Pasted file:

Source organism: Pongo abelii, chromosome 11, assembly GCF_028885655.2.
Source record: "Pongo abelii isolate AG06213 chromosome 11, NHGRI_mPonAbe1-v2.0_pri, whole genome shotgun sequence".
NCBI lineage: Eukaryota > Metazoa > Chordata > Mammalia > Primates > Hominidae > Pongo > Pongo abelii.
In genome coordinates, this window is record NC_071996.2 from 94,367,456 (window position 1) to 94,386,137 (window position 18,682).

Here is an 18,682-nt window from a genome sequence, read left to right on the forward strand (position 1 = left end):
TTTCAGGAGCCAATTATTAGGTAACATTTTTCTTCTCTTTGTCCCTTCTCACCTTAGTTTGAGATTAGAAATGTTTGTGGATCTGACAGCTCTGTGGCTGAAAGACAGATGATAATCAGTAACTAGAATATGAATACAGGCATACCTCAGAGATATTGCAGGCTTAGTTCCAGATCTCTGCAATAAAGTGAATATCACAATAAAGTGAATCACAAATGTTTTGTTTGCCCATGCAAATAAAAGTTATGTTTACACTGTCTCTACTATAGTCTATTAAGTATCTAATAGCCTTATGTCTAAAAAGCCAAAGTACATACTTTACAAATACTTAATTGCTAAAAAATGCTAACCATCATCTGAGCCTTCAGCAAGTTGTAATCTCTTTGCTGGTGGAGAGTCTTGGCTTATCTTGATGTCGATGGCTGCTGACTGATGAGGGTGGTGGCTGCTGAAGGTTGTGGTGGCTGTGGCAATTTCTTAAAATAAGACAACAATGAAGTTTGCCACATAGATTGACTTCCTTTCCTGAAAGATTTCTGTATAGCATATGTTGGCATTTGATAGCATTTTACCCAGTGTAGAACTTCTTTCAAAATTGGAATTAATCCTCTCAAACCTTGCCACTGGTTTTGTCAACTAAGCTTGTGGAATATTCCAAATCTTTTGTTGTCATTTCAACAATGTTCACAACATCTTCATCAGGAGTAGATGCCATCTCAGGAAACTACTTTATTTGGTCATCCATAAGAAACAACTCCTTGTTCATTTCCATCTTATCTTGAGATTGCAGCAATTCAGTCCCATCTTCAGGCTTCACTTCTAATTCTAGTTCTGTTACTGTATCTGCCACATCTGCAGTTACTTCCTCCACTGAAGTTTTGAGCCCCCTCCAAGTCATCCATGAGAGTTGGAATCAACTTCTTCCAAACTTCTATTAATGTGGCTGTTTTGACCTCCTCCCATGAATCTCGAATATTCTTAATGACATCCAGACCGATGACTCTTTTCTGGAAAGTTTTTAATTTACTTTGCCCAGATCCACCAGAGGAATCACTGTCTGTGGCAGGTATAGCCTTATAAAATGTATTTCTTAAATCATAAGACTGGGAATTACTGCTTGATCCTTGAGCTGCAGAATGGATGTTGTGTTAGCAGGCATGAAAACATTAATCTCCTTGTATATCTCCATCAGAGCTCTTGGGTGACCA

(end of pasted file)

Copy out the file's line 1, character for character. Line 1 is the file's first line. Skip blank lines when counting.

Source organism: Pongo abelii, chromosome 11, assembly GCF_028885655.2.